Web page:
Children Grieve Too!
by Joe Agnello, Transitions Bereavement Coordinator
As a Bereavement Coordinator, I connect with all of the family contacts following the death of a patient. Grief always follows the death of a loved one. The greater the love for the person who died, the greater the grief of the survivors. And that is true for children as well. So, I always ask if there are children in the family who loved our patient.
Sometimes there are children, but they live out of state. Sometimes the children are too young to have known the person who died. Occasionally, the children did not love the person who died to an appreciable degree. However, even in my limited studies of children, I know that all children grieve. It is a natural and normal response to loss.
It begins with an understanding of grief. All of the thoughts, feelings, and behaviors associated with the person who died become part of the child’s grief experience. Thoughts and feelings are internal experiences that can not be identified without talking to the child. To understand the extent of a child’s grief, we must look at their behavior. So, I always ask, “Is the child acting differently than they usually act?” If the answer is “yes,” I suggest a simple plan. I ask if I can send some ideas that they can use to help the child cope with their loss. Most often they agree. The best two resources I can offer are an ebook from the Dougy Center, www.dougy.org, and reference to the children’s grief support programs at www.ChildrenGrieve.org. Both of these resources provide encouragement and guidance on helping children grieve.
When I teach about grief, I ask the learners a simple question, “What happened when you were a little kid and fell and hurt yourself?” Universally, the answer is “I cried!” Then, “What happened next?” They usually say, “My mother came to pick me up and comfort me.” This interaction is the basis of the research done by John Bowlby, author of “Attachment Theory.” Early in life, we learn the importance of comforting a child who is hurt. John Bowlby went further in his research to learn about what we call “separation anxiety.” He found that children cried when their caregiver stepped out of their sight. If these two observations – being hurt and not able to see a caregiver – resemble grief to you, it is easy to realize that children grieve too. If we know that children grieve, what do we do about it?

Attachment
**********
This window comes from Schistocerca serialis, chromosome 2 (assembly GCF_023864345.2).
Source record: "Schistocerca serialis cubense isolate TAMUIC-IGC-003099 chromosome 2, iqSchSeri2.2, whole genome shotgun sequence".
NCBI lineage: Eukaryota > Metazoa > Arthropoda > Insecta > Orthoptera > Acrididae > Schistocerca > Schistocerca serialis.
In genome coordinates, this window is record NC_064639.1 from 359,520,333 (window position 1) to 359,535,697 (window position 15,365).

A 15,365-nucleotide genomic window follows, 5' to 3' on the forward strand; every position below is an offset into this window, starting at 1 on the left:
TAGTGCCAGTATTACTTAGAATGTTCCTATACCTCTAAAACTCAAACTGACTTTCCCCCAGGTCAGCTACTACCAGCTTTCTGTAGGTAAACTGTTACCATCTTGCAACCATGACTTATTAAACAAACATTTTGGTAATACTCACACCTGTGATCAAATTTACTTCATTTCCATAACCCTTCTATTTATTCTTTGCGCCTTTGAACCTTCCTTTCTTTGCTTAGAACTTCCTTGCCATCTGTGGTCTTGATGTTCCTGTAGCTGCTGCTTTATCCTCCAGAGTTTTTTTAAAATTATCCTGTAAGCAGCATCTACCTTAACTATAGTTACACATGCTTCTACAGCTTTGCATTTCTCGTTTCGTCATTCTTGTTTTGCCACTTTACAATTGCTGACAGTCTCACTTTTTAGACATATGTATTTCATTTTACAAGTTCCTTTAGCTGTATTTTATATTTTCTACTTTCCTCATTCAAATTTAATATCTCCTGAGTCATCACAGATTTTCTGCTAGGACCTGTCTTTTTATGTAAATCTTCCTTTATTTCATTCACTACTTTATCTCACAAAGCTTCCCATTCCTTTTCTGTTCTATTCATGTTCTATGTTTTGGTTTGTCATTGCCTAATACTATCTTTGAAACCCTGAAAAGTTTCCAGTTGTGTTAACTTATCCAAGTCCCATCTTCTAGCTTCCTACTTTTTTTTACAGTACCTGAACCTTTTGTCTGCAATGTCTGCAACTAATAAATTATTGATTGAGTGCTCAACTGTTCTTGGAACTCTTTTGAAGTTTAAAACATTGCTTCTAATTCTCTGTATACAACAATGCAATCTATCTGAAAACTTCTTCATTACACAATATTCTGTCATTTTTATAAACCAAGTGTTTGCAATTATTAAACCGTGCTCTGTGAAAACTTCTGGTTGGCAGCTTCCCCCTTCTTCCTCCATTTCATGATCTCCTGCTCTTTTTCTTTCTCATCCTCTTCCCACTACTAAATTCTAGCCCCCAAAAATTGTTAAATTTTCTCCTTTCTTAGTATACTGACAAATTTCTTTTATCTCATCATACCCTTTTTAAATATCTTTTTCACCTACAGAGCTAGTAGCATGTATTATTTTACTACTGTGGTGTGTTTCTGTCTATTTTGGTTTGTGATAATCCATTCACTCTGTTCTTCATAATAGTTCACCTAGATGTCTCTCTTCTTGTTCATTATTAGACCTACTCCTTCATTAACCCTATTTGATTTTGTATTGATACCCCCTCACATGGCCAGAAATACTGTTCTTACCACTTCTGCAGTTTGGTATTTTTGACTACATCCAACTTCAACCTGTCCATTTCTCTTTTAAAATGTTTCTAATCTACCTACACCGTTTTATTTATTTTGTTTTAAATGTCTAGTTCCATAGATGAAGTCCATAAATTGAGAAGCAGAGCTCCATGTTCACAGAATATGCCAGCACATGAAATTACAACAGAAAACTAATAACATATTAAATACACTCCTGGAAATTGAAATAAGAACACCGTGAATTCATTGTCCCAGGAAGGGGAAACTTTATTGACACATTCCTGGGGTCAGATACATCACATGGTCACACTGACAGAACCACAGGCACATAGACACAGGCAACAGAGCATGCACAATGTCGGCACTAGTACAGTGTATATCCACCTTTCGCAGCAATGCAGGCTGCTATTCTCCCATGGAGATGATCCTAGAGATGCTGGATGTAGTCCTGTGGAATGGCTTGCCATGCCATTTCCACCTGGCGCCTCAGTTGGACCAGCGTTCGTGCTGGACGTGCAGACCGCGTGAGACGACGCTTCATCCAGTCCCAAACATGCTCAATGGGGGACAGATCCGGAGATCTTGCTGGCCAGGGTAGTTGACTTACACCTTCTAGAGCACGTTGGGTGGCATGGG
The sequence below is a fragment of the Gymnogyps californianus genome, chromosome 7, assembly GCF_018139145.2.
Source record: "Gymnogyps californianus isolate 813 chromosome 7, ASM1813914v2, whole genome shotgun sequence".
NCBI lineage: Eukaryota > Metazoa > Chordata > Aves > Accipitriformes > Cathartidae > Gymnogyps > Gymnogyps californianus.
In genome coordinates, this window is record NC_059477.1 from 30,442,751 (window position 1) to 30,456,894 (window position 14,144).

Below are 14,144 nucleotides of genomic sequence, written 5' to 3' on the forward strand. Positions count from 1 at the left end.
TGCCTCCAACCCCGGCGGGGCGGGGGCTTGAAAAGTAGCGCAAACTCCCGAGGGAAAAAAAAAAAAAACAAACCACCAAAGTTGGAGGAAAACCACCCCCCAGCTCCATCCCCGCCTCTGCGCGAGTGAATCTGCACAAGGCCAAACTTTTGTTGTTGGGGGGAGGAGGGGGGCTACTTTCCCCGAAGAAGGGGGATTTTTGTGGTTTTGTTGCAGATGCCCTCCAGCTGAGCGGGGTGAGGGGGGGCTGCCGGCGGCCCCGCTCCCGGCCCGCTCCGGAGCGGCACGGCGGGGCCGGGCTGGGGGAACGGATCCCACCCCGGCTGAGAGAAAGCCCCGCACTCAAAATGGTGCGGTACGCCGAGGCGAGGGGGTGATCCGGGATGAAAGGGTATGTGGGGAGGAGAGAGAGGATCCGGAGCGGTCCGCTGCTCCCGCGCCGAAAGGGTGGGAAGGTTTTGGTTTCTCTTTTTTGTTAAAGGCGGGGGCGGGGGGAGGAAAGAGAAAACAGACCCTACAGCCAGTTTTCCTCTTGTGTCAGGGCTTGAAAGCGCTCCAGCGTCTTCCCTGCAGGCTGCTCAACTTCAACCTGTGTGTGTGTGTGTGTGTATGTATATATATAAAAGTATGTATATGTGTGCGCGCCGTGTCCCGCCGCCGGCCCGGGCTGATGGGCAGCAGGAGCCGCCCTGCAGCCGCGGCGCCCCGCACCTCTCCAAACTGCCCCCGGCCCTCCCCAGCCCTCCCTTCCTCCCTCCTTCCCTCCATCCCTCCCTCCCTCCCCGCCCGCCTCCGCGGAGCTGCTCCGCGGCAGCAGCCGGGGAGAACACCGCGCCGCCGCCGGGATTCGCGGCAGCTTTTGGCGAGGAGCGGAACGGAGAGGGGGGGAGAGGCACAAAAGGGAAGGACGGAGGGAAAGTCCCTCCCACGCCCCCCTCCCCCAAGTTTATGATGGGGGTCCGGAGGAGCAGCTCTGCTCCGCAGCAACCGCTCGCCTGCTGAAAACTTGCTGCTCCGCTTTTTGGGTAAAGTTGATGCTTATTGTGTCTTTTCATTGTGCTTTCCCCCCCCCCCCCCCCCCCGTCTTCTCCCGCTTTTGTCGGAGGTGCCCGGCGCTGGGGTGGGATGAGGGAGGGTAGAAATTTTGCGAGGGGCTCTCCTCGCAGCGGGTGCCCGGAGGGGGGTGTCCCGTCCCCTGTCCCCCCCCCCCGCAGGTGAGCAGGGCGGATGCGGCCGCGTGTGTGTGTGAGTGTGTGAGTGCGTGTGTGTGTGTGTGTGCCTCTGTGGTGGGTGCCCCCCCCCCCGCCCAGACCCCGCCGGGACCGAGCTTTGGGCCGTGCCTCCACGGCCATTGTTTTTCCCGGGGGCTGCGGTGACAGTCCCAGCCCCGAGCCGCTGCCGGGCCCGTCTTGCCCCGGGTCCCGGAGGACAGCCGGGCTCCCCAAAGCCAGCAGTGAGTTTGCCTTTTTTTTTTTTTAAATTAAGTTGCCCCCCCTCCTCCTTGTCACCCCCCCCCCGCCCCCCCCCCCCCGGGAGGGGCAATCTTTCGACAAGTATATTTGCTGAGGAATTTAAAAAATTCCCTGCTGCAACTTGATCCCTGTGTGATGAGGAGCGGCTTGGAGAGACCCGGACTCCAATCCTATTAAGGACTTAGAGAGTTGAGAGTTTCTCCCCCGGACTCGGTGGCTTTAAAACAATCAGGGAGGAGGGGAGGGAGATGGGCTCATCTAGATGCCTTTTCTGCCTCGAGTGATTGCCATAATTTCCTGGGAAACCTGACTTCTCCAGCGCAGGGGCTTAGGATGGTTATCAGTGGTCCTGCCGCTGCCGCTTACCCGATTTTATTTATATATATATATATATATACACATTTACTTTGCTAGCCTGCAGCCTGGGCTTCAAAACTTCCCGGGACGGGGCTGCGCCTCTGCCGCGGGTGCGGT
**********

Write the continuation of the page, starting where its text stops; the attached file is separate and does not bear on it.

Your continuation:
Adults often do not know what to say or do, so they disguise the death with mystical stories or silence. The problem with this strategy is that children eventually grow up. Then the myths and silence get perpetuated. Children, just as adults, are individuals with their own personalities. The only way to know what the death of a loved one means to them is to ask. But remember, children do not have the language skills adults have, so we have to use the language children use. Simple words, playing, and using art are the best ways to communicate with children. It is always important to use the words “death” and “dying” rather than “passed” or “went to sleep.” Let them come to a memorial, funeral, and a committal service at the grave site. This will help them normalize what death means to them.
If the children attend school, tell the school that a significant member of the family has died. It may be a parent or sibling, but also a close grandparent, aunt, or uncle. The school may have a special program for them. A school counselor or school nurse should be informed. They can then be prepared for a change in the child’s behavior. If the child attends Sunday school, this is another opportunity to inform teachers who can help the child adapt to life without their loved one.
Be patient with children. Let them lead the way through their grief journey by observing and listening to them. Grief is unique to every child and also to every stage of development the child goes through. The key point to remember is that all kids in the family will not grieve in the same way, so teaching them about death and dying will be different. That is why the resources I referred to above are so helpful.
As children get older, they are better able to understand grief and how to adjust to a significant loss. Older children may act out more than younger children. Teenagers are not little children – they grieve best with peers, siblings, cousins and classmates.. Remember that social learning is an important way children learn. What they see adults do, and what adults say is an important way of learning. So, grieve without hiding it. Show how you feel and communicate how you think. Let the children know what grief is all about. But, use all of the available resources in order to do it right. We want children to know the truth and grow up trusting adults. We want children to know the value of life. Most of all, we want children to grow up healthy – both physically and mentally.